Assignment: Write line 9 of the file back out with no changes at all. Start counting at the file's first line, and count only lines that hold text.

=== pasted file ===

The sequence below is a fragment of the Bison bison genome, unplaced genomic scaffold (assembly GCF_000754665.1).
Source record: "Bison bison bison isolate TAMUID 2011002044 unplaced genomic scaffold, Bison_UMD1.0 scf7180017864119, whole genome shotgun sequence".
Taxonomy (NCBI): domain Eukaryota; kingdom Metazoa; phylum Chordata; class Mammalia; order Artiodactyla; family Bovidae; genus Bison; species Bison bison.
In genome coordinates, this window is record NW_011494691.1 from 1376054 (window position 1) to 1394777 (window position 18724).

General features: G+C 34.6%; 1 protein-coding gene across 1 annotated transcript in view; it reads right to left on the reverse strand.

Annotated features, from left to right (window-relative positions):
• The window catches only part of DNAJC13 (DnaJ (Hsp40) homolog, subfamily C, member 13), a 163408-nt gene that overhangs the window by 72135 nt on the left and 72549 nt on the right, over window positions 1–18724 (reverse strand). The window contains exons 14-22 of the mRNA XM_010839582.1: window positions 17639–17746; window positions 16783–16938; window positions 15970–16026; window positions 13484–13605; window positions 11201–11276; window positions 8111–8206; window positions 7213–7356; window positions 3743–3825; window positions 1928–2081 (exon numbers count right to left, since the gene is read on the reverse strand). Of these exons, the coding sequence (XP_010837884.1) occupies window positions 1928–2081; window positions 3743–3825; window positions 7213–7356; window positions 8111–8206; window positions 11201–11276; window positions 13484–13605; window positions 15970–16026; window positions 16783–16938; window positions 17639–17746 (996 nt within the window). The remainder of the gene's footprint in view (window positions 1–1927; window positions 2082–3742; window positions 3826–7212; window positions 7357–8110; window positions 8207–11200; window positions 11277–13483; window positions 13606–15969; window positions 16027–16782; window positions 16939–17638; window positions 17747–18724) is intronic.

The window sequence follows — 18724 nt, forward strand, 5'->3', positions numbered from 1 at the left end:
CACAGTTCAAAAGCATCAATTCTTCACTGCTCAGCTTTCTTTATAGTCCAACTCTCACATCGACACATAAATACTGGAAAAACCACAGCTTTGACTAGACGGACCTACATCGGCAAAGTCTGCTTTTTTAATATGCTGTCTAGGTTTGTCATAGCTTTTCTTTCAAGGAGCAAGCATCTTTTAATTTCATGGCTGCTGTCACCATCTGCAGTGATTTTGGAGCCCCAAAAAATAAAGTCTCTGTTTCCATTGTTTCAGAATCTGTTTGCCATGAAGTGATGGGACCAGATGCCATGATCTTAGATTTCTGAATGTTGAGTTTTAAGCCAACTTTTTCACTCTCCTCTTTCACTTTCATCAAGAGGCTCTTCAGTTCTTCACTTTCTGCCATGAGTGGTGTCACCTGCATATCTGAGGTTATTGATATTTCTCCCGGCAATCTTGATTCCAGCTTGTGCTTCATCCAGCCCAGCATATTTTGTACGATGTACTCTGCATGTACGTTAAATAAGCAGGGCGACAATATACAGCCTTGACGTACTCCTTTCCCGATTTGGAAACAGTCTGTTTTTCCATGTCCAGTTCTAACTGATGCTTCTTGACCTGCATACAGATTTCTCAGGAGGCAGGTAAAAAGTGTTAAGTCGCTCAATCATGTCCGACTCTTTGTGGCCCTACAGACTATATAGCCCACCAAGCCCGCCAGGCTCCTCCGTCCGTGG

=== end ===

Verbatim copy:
CACAGTTCAAAAGCATCAATTCTTCACTGCTCAGCTTTCTTTATAGTCCAACTCTCACATCGACACATAAATACTGGAAAAACCACAGCTTTGACTAGACGGACCTACATCGGCAAAGTCTGCTTTTTTAATATGCTGTCTAGGTTTGTCATAGCTTTTCTTTCAAGGAGCAAGCATCTTTTAATTTCATGGCTGCTGTCACCATCTGCAGTGATTTTGGAGCCCCAAAAAATAAAGTCTCTGTTTCCATTGTTTCAGAATCTGTTTGCCATGAAGTGATGGGACCAGATGCCATGATCTTAGATTTCTGAATGTTGAGTTTTAAGCCAACTTTTTCACTCTCCTCTTTCACTTTCATCAAGAGGCTCTTCAGTTCTTCACTTTCTGCCATGAGTGGTGTCACCTGCATATCTGAGGTTATTGATATTTCTCCCGGCAATCTTGATTCCAGCTTGTGCTTCATCCAGCCCAGCATATTTTGTACGATGTACTCTGCATGTACGTTAAATAAGCAGGGCGACAATATACAGCCTTGACGTACTCCTTTCCCGATTTGGAAACAGTCTGTTTTTCCATGTCCAGTTCTAACTGATGCTTCTTGACCTGCATACAGATTTCTCAGGAGGCAGGTAAAAAGTGTTAAGTCGCTCAATCATGTCCGACTCTTTGTGGCCCTACAGACTATATAGCCCACCAAGCCCGCCAGGCTCCTCCGTCCGTGG